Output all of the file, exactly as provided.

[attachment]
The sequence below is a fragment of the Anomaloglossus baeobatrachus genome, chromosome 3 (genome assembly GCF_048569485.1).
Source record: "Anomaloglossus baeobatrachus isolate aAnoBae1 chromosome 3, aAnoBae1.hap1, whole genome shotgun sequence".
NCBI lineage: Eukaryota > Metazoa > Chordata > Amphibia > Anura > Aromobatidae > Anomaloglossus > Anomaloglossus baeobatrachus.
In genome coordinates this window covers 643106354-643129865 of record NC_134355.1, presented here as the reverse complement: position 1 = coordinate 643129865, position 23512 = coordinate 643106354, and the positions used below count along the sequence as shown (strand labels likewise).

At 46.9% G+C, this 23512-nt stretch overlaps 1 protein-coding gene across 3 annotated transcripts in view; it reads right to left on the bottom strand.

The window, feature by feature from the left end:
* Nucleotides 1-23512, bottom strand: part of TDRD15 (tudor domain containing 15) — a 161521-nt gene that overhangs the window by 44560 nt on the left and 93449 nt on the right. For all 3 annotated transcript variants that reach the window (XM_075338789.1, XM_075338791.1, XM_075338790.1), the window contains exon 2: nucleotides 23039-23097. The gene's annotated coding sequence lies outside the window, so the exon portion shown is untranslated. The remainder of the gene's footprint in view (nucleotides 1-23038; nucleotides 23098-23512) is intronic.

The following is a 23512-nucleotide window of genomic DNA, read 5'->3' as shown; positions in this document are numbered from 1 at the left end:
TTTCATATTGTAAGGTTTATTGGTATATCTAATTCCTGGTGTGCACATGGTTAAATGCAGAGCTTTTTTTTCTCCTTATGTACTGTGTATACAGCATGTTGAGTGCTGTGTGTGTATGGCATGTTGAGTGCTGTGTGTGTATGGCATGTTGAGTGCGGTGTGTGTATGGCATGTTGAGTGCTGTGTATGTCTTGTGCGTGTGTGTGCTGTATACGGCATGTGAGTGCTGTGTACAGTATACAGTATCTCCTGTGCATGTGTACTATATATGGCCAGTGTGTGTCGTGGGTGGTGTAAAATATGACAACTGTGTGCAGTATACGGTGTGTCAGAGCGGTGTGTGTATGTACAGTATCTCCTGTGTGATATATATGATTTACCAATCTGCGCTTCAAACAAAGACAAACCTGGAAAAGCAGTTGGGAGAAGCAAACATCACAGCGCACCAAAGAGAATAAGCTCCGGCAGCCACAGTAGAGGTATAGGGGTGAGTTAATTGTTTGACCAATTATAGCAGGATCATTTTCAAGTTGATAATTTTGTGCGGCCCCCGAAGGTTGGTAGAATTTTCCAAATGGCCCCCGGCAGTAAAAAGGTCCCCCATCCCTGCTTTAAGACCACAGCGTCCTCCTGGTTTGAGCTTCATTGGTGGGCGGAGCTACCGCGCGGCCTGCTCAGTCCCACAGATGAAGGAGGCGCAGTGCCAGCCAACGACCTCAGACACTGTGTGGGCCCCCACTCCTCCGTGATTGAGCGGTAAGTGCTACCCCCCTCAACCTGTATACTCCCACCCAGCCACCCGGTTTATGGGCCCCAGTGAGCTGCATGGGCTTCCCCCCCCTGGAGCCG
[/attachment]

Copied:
The sequence below is a fragment of the Anomaloglossus baeobatrachus genome, chromosome 3 (genome assembly GCF_048569485.1).
Source record: "Anomaloglossus baeobatrachus isolate aAnoBae1 chromosome 3, aAnoBae1.hap1, whole genome shotgun sequence".
NCBI lineage: Eukaryota > Metazoa > Chordata > Amphibia > Anura > Aromobatidae > Anomaloglossus > Anomaloglossus baeobatrachus.
In genome coordinates this window covers 643106354-643129865 of record NC_134355.1, presented here as the reverse complement: position 1 = coordinate 643129865, position 23512 = coordinate 643106354, and the positions used below count along the sequence as shown (strand labels likewise).

At 46.9% G+C, this 23512-nt stretch overlaps 1 protein-coding gene across 3 annotated transcripts in view; it reads right to left on the bottom strand.

The window, feature by feature from the left end:
* Nucleotides 1-23512, bottom strand: part of TDRD15 (tudor domain containing 15) — a 161521-nt gene that overhangs the window by 44560 nt on the left and 93449 nt on the right. For all 3 annotated transcript variants that reach the window (XM_075338789.1, XM_075338791.1, XM_075338790.1), the window contains exon 2: nucleotides 23039-23097. The gene's annotated coding sequence lies outside the window, so the exon portion shown is untranslated. The remainder of the gene's footprint in view (nucleotides 1-23038; nucleotides 23098-23512) is intronic.

The following is a 23512-nucleotide window of genomic DNA, read 5'->3' as shown; positions in this document are numbered from 1 at the left end:
TTTCATATTGTAAGGTTTATTGGTATATCTAATTCCTGGTGTGCACATGGTTAAATGCAGAGCTTTTTTTTCTCCTTATGTACTGTGTATACAGCATGTTGAGTGCTGTGTGTGTATGGCATGTTGAGTGCTGTGTGTGTATGGCATGTTGAGTGCGGTGTGTGTATGGCATGTTGAGTGCTGTGTATGTCTTGTGCGTGTGTGTGCTGTATACGGCATGTGAGTGCTGTGTACAGTATACAGTATCTCCTGTGCATGTGTACTATATATGGCCAGTGTGTGTCGTGGGTGGTGTAAAATATGACAACTGTGTGCAGTATACGGTGTGTCAGAGCGGTGTGTGTATGTACAGTATCTCCTGTGTGATATATATGATTTACCAATCTGCGCTTCAAACAAAGACAAACCTGGAAAAGCAGTTGGGAGAAGCAAACATCACAGCGCACCAAAGAGAATAAGCTCCGGCAGCCACAGTAGAGGTATAGGGGTGAGTTAATTGTTTGACCAATTATAGCAGGATCATTTTCAAGTTGATAATTTTGTGCGGCCCCCGAAGGTTGGTAGAATTTTCCAAATGGCCCCCGGCAGTAAAAAGGTCCCCCATCCCTGCTTTAAGACCACAGCGTCCTCCTGGTTTGAGCTTCATTGGTGGGCGGAGCTACCGCGCGGCCTGCTCAGTCCCACAGATGAAGGAGGCGCAGTGCCAGCCAACGACCTCAGACACTGTGTGGGCCCCCACTCCTCCGTGATTGAGCGGTAAGTGCTACCCCCCTCAACCTGTATACTCCCACCCAGCCACCCGGTTTATGGGCCCCAGTGAGCTGCATGGGCTTCCCCCCCCTGGAGCCG